Accounting bodies to get powers to act against erring firms

K.R.Srivats | | | Updated on: Dec 17, 2021

Finance Minister Nirmala Sitharaman outside the Parliament House in New Delhi on Friday. | Photo Credit: PTI

FM introduces Bill to overhaul disciplinary mechanism of the three institutes

The government on Friday moved an amendment Bill to empower the three accounting bodies — the CA Institute, the Company Secretaries Institute and the Cost Accountants Institute — to take disciplinary action against erring firms, a long-pending demand of the professional bodies.

It, however, diluted the representation of the professional bodies in the composition of the respective Disciplinary Committees.

So far, these professional bodies could only act against their members and not against the firms they represented. The new Bill — The Chartered Accountants, the Cost and Works Accountants and the Company Secretaries ( Amendment) Bill 2021 — introduced in the Lok Sabha by Finance Minister Nirmala Sitharaman on Friday requires every firm to get itself registered with the Institutes concerned.

The Councils of the Institutes will have to maintain a register of firms with the details of pendency of any actionable information or complaint or imposition of penalty against them. Also, the Councils are to be empowered to remove a firm from the Register of Firms if it has been debarred from undertaking any activity or activities relating to the profession of a chartered accountant in practice under any law or by any competent court.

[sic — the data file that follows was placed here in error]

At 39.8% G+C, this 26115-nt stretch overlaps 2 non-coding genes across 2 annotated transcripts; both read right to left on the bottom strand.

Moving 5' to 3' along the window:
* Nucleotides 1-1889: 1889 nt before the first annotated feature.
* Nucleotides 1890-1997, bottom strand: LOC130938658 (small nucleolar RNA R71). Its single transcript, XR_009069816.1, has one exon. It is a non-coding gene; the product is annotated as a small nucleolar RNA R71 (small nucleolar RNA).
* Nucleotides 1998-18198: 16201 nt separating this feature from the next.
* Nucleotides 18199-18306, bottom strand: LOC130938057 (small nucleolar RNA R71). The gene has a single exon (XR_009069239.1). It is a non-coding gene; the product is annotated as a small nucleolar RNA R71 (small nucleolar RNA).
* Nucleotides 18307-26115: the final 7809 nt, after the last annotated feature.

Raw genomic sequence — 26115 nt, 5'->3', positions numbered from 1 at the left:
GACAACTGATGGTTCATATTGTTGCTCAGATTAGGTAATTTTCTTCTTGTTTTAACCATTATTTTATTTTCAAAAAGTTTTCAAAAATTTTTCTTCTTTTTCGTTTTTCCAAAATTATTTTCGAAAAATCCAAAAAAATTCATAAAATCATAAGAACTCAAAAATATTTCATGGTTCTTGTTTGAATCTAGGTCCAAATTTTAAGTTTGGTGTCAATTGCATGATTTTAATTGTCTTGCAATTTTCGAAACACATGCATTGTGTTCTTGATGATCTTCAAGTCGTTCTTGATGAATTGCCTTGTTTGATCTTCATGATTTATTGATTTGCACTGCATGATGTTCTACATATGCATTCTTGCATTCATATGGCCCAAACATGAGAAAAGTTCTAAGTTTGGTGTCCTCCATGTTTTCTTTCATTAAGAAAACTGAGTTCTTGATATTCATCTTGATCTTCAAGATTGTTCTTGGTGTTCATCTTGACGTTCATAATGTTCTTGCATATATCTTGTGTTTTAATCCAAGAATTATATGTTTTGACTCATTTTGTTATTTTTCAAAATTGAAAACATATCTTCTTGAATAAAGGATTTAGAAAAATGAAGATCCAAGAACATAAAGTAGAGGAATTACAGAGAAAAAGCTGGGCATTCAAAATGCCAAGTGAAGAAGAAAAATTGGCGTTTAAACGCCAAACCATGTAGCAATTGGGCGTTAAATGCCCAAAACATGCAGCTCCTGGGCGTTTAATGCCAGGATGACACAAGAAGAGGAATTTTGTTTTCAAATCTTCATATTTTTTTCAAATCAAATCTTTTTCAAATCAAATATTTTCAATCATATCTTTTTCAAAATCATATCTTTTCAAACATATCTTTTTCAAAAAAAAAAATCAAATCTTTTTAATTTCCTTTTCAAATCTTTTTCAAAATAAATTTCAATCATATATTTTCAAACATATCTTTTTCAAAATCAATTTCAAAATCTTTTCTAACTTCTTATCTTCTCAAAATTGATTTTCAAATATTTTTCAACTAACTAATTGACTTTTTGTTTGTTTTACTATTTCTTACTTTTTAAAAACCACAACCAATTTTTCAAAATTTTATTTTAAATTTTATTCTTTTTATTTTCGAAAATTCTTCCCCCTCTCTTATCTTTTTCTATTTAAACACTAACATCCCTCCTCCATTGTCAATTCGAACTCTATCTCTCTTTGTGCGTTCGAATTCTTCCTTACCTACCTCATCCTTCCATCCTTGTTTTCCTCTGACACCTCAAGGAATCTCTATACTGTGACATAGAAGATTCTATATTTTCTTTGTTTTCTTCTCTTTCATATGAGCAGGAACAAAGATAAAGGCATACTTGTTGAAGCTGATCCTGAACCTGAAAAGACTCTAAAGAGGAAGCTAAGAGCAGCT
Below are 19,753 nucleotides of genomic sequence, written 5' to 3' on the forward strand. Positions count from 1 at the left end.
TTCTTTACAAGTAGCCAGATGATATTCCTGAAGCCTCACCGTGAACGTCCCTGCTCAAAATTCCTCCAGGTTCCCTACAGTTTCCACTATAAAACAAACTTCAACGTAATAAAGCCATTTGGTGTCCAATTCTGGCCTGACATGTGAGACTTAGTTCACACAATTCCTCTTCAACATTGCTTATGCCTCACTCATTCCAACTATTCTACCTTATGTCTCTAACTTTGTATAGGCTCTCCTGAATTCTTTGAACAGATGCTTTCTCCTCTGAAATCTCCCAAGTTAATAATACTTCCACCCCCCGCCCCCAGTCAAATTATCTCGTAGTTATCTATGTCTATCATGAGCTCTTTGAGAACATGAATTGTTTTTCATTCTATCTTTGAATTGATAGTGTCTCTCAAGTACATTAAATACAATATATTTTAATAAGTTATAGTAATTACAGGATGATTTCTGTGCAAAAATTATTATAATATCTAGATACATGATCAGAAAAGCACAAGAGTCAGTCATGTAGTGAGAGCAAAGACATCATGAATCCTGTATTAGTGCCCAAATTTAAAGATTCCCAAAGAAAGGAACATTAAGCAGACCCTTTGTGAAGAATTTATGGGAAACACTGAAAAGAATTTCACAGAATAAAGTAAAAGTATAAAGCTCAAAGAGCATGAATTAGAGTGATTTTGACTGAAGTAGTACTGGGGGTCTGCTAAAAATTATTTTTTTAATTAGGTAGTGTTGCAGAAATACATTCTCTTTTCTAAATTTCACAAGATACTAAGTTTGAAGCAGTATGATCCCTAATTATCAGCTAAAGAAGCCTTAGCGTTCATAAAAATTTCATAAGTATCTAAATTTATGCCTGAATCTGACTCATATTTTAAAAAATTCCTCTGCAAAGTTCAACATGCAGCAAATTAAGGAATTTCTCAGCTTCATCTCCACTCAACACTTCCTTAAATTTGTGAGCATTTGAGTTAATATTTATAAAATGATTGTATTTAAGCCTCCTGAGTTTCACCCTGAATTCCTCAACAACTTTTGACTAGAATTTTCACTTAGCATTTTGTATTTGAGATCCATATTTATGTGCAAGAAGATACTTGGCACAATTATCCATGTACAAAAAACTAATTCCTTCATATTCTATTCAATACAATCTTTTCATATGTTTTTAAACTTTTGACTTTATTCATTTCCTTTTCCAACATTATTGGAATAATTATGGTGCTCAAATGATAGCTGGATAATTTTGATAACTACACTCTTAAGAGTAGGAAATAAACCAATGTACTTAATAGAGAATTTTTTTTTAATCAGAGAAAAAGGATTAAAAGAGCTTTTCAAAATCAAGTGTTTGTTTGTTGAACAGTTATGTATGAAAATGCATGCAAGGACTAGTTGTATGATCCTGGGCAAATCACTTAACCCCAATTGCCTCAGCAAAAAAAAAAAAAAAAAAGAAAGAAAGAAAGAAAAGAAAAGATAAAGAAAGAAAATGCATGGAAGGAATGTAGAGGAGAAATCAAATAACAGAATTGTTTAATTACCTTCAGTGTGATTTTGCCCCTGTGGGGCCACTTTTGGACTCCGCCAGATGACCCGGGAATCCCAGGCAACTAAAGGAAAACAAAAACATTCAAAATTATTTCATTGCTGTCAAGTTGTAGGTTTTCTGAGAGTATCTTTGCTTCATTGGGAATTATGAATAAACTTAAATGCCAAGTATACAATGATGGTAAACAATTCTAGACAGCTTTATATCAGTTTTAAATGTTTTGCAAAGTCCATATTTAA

For speedy disposal of disciplinary cases, the Bill specifies a time limit of 270 days.

Significant change

One of the significant changes is revamping the composition of the Disciplinary Committee and the Board of Discipline — a move seen by experts as a blow to the professional institutes as it takes away their powers to guide the outcomes in disciplinary mechanism.

Per the Bill, the Presiding Officer of the Disciplinary Committee would be a non-member of the Institute, which would mean that the Presidents of these bodies can no longer be the Presiding officer.

From the current situation where the five-member disciplinary committee includes three Institute nominees, including the President, and two government nominees, the Bill moots a shift to two Institute members and three non-members including the Presiding Officer appointed by the government.

The blow has, however, been softened by allowing the selection of the Presiding Officer from a panel recommended by the Council of the Institutes.

What ICAI says

Reacting to the provisions of the Bill, the Institute of Chartered Accountants of India (ICAI) President, Nihar Jambusaria, told BusinessLine that the government had, by and large, considered their recommendations. “The amendment Bill will further make the functioning of the ICAI more cohesive and result in strengthening the corporate governance and quality of preparation and reporting of key statutory documents,” he added.

Empowering the CA Institute to take action against the erring firms, a long-standing demand of the ICAI, is a progressive provision, he said.

On the disciplinary committee revamp, Jambusaria, however, admitted that this was not the best outcome for the CA Institute and added that the ICAI has already written to the Ministry of Corporate Affairs seeking a re-look at the provision particularly with regard to the composition of Disciplinary Committee and the Board of Discipline.

“We would prefer the current composition of 3+2 (three Institute members and two government nominees) to continue instead of the proposed 2+3 formula (two Institute nominees and three non-Institute members). Even if this is not acceptable, it would be better if government does a rethink on the presiding officer being a non-member of the institute. The Presiding Officer has to be a member of the institute and a chartered accountant for the disciplinary mechanism to work efficiently,” he added.

Published on December 17, 2021
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